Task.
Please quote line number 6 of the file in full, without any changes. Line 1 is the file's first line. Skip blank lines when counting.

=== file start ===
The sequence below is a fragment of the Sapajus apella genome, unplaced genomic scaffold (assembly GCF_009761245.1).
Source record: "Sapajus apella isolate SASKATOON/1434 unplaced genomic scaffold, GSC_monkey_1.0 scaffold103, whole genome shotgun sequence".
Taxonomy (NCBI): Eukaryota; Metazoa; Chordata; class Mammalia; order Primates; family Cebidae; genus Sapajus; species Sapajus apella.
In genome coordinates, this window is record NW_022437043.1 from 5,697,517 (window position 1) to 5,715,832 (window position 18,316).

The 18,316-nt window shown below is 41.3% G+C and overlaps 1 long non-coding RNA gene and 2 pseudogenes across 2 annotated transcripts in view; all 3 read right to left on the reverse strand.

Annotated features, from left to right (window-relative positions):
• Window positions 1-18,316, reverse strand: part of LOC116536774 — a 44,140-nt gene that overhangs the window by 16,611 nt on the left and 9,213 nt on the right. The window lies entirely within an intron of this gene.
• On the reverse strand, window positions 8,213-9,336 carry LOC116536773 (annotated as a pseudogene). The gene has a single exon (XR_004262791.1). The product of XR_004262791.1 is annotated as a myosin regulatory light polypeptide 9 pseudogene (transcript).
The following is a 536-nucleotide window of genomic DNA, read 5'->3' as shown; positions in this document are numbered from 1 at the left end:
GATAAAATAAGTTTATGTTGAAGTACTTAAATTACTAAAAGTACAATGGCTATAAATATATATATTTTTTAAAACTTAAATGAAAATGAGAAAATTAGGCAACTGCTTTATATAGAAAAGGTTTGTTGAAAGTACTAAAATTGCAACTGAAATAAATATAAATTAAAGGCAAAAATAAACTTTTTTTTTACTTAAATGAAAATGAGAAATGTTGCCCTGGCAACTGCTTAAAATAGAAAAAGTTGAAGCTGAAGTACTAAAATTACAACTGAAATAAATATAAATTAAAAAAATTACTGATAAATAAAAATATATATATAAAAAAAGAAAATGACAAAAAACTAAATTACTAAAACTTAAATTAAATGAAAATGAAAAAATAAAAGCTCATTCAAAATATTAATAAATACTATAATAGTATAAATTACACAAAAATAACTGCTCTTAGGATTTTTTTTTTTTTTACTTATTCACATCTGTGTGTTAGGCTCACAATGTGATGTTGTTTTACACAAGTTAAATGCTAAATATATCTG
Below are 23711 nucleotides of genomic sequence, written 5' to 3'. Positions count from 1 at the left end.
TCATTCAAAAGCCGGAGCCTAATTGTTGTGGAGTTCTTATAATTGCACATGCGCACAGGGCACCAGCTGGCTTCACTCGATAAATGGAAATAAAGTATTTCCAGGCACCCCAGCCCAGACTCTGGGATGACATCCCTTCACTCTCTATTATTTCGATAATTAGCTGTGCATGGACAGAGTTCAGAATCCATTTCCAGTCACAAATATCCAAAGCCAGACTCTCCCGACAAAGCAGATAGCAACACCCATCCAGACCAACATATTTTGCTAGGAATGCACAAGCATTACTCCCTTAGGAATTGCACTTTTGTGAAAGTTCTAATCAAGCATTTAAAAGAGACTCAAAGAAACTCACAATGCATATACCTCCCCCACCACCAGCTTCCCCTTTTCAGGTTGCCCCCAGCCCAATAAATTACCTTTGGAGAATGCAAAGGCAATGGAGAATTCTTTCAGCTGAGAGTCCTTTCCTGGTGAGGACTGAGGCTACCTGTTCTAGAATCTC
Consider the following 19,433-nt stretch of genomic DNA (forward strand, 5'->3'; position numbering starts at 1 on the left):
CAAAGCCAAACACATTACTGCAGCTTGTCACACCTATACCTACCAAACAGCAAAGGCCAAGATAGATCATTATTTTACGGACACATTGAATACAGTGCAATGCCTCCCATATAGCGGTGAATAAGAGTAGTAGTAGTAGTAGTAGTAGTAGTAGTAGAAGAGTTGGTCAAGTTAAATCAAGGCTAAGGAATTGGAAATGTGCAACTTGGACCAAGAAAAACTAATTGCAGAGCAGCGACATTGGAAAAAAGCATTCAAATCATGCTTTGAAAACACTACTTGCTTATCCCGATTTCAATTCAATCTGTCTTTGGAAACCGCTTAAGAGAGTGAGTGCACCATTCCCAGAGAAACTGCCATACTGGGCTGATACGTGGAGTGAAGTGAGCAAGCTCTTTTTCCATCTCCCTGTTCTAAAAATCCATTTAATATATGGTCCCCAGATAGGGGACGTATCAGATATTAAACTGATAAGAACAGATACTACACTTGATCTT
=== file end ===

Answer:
Annotated features, from left to right (window-relative positions):